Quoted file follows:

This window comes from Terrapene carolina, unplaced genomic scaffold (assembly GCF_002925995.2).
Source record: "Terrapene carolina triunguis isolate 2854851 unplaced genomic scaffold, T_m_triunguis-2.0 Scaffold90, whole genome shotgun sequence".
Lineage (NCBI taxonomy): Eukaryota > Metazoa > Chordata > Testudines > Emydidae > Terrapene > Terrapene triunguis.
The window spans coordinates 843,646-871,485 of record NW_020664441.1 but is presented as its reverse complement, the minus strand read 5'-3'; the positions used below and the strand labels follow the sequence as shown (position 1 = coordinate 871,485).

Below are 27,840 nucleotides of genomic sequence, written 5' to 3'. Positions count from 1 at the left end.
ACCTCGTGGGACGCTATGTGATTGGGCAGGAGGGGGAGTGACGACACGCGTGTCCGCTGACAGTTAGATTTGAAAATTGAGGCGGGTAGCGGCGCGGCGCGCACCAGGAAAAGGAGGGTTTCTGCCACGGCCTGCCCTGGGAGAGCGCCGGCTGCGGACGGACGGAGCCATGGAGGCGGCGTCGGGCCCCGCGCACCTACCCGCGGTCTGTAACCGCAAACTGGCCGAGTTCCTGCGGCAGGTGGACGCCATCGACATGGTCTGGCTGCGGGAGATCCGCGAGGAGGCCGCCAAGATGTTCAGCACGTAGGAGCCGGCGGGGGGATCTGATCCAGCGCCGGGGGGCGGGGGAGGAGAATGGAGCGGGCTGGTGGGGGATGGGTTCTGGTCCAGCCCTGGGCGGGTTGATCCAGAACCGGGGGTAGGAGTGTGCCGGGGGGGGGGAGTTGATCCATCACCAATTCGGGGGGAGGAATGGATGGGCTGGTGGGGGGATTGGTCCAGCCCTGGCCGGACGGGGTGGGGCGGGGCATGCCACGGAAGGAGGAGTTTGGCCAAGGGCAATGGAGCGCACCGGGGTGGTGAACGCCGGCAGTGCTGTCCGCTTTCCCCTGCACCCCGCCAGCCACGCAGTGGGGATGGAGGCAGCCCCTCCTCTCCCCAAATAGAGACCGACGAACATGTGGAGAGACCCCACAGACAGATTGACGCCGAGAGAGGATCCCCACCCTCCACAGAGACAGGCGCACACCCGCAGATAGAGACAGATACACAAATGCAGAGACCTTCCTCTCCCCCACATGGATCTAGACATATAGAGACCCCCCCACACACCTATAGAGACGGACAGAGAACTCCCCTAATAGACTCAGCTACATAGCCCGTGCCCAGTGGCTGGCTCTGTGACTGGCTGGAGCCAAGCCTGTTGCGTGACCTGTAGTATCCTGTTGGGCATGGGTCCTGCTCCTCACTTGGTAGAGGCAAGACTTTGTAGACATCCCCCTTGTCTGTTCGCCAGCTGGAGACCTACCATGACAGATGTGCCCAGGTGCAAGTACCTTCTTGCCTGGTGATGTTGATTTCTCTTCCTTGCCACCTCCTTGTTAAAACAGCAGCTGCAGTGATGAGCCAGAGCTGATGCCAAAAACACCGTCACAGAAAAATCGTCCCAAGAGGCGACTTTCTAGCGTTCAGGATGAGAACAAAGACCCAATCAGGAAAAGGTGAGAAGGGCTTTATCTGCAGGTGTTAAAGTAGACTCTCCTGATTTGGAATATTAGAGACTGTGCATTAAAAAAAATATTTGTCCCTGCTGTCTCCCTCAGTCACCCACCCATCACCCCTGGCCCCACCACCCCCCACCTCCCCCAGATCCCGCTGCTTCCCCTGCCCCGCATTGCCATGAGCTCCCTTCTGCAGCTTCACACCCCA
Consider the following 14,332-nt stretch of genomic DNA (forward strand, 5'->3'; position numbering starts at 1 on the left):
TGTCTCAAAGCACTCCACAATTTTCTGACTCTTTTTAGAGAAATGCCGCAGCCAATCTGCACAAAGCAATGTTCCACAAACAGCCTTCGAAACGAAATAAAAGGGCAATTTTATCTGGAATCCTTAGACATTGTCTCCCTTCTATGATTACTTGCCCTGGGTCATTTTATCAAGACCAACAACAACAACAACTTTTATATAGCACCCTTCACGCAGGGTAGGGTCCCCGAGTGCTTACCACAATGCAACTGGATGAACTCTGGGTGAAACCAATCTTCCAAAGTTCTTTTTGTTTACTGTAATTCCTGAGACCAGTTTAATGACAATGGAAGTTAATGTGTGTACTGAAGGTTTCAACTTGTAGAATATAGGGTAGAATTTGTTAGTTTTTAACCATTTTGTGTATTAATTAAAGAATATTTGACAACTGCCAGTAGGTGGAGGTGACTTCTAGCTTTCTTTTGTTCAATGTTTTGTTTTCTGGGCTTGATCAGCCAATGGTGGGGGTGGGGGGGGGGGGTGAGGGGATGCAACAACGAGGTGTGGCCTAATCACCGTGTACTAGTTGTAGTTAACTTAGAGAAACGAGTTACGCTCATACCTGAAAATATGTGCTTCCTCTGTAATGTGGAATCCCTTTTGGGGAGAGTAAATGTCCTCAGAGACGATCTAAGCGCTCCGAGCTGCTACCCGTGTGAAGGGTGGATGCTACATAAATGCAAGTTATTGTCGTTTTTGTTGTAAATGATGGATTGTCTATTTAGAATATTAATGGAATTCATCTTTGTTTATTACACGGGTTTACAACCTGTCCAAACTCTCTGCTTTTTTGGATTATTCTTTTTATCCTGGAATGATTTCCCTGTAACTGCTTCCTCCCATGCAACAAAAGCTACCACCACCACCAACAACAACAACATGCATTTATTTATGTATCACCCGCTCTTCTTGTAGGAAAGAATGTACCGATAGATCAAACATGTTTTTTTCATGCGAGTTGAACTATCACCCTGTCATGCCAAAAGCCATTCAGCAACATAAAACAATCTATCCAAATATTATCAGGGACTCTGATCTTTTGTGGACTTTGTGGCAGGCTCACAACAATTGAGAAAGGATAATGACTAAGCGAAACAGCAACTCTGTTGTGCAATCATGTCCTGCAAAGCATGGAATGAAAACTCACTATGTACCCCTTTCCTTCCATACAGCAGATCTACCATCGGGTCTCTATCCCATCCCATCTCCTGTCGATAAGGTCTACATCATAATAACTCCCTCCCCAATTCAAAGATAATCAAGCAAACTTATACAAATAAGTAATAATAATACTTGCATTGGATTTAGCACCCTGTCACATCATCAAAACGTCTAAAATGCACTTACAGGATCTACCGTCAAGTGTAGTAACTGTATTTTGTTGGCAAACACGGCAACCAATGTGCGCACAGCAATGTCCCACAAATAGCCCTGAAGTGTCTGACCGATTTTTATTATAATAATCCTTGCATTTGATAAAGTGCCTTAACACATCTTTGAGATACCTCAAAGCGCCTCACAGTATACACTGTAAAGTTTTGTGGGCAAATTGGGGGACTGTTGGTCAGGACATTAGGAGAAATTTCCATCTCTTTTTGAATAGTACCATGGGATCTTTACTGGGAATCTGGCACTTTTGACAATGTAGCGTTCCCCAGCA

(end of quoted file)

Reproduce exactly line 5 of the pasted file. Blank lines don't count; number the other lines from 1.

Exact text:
Below are 27,840 nucleotides of genomic sequence, written 5' to 3'. Positions count from 1 at the left end.